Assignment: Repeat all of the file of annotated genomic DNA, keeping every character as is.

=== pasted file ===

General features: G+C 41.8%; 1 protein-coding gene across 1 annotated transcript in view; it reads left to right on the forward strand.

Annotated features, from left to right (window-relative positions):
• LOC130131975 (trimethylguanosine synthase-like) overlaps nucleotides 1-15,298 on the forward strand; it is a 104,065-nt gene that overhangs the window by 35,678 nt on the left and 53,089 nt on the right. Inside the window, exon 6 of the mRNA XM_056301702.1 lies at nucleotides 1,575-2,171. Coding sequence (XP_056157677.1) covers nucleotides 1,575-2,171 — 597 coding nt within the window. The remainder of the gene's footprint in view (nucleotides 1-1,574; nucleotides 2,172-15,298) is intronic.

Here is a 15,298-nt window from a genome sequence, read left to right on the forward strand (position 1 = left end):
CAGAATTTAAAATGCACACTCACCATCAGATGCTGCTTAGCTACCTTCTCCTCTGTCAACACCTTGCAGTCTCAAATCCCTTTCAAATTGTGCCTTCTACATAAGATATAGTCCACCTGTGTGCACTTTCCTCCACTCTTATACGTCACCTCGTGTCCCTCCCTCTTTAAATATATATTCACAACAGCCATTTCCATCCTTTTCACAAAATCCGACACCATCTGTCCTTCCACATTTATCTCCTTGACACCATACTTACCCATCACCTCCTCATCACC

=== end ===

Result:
General features: G+C 41.8%; 1 protein-coding gene across 1 annotated transcript in view; it reads left to right on the forward strand.

Annotated features, from left to right (window-relative positions):
• LOC130131975 (trimethylguanosine synthase-like) overlaps nucleotides 1-15,298 on the forward strand; it is a 104,065-nt gene that overhangs the window by 35,678 nt on the left and 53,089 nt on the right. Inside the window, exon 6 of the mRNA XM_056301702.1 lies at nucleotides 1,575-2,171. Coding sequence (XP_056157677.1) covers nucleotides 1,575-2,171 — 597 coding nt within the window. The remainder of the gene's footprint in view (nucleotides 1-1,574; nucleotides 2,172-15,298) is intronic.

Here is a 15,298-nt window from a genome sequence, read left to right on the forward strand (position 1 = left end):
CAGAATTTAAAATGCACACTCACCATCAGATGCTGCTTAGCTACCTTCTCCTCTGTCAACACCTTGCAGTCTCAAATCCCTTTCAAATTGTGCCTTCTACATAAGATATAGTCCACCTGTGTGCACTTTCCTCCACTCTTATACGTCACCTCGTGTCCCTCCCTCTTTAAATATATATTCACAACAGCCATTTCCATCCTTTTCACAAAATCCGACACCATCTGTCCTTCCACATTTATCTCCTTGACACCATACTTACCCATCACCTCCTCATCACC